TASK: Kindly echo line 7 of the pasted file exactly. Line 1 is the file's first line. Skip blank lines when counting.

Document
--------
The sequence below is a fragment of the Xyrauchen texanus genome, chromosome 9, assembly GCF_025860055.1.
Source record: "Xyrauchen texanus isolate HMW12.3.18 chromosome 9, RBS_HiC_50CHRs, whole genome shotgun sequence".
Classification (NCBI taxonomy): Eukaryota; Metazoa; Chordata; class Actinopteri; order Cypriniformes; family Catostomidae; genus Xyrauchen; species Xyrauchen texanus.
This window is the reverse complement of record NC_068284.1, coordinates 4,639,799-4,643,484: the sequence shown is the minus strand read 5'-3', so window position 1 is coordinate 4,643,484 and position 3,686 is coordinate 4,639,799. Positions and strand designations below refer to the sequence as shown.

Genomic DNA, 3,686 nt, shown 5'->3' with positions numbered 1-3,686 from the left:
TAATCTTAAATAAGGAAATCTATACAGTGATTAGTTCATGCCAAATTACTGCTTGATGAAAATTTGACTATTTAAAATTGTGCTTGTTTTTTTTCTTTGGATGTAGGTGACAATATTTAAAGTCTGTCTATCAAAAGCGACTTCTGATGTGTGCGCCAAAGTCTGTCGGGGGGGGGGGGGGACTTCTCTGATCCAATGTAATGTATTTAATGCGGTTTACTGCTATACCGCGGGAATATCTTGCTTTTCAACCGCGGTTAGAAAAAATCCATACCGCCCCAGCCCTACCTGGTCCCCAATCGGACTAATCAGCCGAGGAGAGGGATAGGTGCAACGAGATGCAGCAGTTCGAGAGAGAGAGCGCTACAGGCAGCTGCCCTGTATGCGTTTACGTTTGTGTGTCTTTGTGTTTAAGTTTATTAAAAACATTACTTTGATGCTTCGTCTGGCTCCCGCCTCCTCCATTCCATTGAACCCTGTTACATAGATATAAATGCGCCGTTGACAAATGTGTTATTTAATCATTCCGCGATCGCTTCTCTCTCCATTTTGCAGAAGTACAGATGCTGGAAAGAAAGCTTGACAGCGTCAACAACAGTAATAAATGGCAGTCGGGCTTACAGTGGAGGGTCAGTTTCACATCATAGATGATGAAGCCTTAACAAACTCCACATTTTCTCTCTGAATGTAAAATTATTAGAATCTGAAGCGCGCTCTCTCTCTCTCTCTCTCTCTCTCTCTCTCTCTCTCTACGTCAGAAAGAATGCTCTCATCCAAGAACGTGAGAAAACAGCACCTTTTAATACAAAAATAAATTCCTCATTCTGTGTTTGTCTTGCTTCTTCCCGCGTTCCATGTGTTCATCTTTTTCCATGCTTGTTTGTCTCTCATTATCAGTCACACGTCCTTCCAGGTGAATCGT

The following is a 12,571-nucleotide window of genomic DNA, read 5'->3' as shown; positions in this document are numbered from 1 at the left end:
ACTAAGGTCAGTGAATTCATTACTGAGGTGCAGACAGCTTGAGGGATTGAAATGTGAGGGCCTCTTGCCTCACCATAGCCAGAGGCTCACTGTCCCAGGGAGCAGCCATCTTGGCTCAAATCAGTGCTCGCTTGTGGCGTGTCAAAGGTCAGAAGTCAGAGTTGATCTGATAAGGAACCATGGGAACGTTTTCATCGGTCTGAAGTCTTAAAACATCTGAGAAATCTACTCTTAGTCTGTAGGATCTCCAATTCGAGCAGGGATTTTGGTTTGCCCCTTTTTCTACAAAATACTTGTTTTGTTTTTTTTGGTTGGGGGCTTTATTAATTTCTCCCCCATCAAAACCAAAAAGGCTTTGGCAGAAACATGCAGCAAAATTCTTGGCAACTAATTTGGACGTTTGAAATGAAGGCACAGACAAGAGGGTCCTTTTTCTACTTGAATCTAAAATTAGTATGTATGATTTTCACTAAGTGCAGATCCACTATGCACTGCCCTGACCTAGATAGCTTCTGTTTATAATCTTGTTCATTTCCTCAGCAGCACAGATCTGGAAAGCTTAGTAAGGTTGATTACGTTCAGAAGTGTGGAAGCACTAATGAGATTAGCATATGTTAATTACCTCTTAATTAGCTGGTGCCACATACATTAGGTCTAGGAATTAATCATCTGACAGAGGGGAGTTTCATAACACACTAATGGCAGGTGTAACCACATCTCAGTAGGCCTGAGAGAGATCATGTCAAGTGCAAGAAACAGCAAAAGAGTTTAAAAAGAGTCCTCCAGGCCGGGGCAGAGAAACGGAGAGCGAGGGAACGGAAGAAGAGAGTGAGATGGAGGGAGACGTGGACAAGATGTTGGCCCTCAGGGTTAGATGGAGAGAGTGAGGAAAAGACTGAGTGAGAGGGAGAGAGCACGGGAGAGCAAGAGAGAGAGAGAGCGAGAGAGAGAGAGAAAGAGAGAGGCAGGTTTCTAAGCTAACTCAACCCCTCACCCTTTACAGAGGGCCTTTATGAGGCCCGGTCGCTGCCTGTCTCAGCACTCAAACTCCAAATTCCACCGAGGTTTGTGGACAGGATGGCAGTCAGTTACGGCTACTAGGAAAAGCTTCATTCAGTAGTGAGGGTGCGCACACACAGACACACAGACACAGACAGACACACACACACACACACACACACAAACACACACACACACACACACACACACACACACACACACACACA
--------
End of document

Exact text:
The following is a 12,571-nucleotide window of genomic DNA, read 5'->3' as shown; positions in this document are numbered from 1 at the left end: